Edited Date: 2009-07-25 01:56 am (UTC)

Date: 2009-07-25 02:00 am (UTC)
From: [identity profile] circuit-four.livejournal.com
(Wait, no, still 99.9%, because I have some bones to pick with her about the lynching example, too. I think she's a little bit too quick to pass judgment on people for using humor as a source of nervous release -- a largely involuntary act to start with. -.- But I think I've called down enough hell for one evening already. :) )

Date: 2009-07-26 06:34 pm (UTC)
From: [identity profile] k-crow.livejournal.com
No hell from me on this. :)

And if a film or novel injects a note of humor into the absolute bleakness of sexual assault, I'll probably laugh at that too, especially if it's handled in a sensitive and thoughtful way. [...] For me, it would probably have to be something that takes the awfulness of the act and the humanity of the victim as a given, rather than shutting down all compassion first. It would have to find something bitterly funny in the surroundings or circumstances, and not the violation itself -- because let's face it, life is that way.

If the conditions you give were in place, then yes, I could probably also find humor and laughter there. The problem is, in 99.9% of cases, your criteria aren't even given a nod, much less met, when a rape joke is made. Part of what's so screwed up in our culture is that neither the awfulness of the act, nor the humanity of the person it is perpetrated on *IS* a given. Otherwise, yeah, I am more than willing to grant that the possibility of a funny rape joke *can* exist, under the more enlightened criteria you posit.

The other problem though, is that for someone who was raped, and who has been subjected to the umpteen not-funny jokes, I wonder if that person would be able to recognize the exception, simply because of the prevalence of the not-funny ones.

Date: 2009-07-27 07:06 pm (UTC)
From: [identity profile] circuit-four.livejournal.com
Yeah, I think we're pretty much on the same page here. Thinking more about the subject, I decided the most important thing here is the premise. And let's face it, yeah, a large majority of humor involving rape is based on precisely the callous, dismissive premises that Harriet complains about. But I think that does mean that humor about the subject's not the problem -- of course, the underlying attitudes about sexual assault and the objectification of woman are the problem. Of course, objecting to ugly humor is still a legitimate way of combating those attitudes...

As for the reaction of someone who has been sexually assaulted, I think it's a matter of "good but not perfect." Yeah, people who have experienced that trauma themselves -- a horrifyingly large number of women, unfortunately -- have every right and reason to not treat this particular issue with the same calm dispassion as someone who hasn't, and they deserve every respect and accommodation for it. I just don't want that to become a normative thing that blocks out all of a category of potentially transgressive -- and thus both potentially offensive and potentially artful/insighful -- speech, just for being on an offensive topic.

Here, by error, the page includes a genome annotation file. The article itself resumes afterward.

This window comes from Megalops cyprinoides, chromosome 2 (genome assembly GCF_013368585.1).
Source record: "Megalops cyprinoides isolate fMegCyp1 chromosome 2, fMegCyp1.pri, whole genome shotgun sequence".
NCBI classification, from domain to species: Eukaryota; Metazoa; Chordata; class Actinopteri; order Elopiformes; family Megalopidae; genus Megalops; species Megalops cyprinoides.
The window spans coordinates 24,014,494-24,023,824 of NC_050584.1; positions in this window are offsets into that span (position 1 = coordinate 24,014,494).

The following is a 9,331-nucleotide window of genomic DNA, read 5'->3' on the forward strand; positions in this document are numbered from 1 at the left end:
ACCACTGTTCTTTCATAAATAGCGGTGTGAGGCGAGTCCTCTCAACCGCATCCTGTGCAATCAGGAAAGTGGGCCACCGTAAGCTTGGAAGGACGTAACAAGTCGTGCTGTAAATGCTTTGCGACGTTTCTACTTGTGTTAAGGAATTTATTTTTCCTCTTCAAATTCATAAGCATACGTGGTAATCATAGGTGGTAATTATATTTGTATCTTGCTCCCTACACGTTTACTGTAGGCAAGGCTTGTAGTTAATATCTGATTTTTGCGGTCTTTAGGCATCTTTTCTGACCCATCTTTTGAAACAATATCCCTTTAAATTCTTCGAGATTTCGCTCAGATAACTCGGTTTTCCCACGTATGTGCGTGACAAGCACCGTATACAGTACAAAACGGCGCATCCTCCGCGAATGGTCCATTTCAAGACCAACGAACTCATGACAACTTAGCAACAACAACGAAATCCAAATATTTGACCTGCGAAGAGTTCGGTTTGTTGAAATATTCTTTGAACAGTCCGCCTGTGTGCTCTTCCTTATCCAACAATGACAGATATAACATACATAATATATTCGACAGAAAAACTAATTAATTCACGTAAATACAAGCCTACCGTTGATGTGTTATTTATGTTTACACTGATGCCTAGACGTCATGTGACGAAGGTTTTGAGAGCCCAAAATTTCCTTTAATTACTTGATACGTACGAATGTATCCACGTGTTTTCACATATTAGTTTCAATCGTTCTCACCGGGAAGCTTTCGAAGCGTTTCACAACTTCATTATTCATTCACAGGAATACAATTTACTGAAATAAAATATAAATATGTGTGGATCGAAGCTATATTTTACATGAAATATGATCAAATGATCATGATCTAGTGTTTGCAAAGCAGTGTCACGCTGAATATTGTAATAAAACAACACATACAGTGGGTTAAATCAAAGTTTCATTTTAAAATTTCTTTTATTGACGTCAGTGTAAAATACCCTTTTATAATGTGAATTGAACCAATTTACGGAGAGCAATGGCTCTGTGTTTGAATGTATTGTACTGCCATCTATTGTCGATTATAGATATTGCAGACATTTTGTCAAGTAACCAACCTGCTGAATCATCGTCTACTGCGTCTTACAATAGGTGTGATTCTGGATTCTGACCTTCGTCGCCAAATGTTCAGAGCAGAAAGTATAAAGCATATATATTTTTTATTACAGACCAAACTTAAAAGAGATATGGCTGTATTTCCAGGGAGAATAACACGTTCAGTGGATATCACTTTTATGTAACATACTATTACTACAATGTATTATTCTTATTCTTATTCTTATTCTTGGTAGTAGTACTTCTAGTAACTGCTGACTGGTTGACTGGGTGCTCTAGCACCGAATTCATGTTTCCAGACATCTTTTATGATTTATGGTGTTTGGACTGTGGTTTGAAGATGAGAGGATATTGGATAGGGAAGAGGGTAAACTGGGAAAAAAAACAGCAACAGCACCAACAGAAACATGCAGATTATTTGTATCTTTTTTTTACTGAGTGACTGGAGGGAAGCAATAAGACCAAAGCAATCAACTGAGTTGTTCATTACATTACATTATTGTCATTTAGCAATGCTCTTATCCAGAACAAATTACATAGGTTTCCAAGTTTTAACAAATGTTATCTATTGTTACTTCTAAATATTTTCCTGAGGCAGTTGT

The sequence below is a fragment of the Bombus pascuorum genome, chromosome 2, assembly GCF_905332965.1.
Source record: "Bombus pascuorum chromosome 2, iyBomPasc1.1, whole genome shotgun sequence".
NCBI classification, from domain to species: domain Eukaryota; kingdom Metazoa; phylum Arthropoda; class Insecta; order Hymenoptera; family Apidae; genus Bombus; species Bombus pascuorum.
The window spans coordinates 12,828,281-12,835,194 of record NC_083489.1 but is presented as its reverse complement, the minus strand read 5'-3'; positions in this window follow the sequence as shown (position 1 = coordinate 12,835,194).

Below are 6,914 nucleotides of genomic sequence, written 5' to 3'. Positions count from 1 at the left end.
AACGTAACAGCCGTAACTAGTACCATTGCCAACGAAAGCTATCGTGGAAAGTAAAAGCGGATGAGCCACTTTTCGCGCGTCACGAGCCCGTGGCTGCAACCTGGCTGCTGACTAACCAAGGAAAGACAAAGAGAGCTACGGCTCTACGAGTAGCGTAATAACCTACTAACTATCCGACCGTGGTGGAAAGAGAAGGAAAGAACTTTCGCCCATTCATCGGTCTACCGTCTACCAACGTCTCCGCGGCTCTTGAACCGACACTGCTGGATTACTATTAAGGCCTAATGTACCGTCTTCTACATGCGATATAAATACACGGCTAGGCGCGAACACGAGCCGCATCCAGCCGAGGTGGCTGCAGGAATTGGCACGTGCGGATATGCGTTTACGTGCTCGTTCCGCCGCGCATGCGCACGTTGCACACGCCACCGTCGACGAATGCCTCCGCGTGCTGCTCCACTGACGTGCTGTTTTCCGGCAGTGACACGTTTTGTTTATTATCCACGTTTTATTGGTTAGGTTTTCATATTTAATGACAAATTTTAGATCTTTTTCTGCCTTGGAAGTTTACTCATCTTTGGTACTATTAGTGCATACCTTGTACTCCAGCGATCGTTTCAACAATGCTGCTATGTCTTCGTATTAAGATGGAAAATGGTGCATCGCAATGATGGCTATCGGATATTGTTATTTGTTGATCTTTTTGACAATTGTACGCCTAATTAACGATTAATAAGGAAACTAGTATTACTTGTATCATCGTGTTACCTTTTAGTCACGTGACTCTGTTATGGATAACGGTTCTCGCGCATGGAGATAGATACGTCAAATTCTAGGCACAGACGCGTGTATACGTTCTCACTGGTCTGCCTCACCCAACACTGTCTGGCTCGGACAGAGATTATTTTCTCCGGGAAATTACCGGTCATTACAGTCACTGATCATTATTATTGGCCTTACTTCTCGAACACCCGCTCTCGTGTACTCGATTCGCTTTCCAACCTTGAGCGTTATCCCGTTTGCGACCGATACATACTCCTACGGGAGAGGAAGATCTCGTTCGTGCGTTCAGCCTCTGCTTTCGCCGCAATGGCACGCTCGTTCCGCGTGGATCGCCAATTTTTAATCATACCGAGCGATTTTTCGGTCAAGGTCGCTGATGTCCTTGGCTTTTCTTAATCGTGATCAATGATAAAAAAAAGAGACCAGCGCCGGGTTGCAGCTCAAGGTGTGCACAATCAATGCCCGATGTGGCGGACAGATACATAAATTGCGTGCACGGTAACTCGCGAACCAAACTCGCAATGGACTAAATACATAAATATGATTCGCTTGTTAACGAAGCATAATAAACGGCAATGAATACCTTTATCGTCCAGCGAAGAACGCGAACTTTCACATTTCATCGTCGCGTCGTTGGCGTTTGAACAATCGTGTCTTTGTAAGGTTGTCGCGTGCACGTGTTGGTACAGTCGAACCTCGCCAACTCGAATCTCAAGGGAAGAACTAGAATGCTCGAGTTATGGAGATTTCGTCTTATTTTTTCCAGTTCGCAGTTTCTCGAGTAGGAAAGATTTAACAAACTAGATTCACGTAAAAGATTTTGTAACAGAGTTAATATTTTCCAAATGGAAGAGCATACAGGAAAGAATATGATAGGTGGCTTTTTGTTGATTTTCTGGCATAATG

Again, though, IMHO any attempt at humor or satire that took the mainstream sexist view on sexual assault is already profoundly likely to be crappy humor -- on the grounds that it's ALREADY failed the insight test from step one, by failing to look beyond or challenge social norms like good satire should. So yeah, I mostly just want this proviso around for those uncommon -- but very important -- cases where somebody actually wants to say something offensive and uncomfortable in order to provoke insight about women's bodies, not just reinforce dumb sexist notions about them...

Ramble ramble ramble. n.n

Date: 2009-07-25 03:52 am (UTC)
maribou: (Default)
From: [personal profile] maribou
Just agreeing that you are very brave for posting this despite your anxiety, and that I don't think you are humorless or otherwise overly controlling for having posted it.

Date: 2009-07-26 06:34 pm (UTC)
From: [identity profile] k-crow.livejournal.com
Thank you. :)

Date: 2009-08-05 03:35 am (UTC)

Date: 2009-08-05 04:22 am (UTC)
From: [identity profile] k-crow.livejournal.com
Thank you for sharing this link. I read it, and the other two articles linked within it. I'm.. processing at the moment, but there are valuable things in these as well.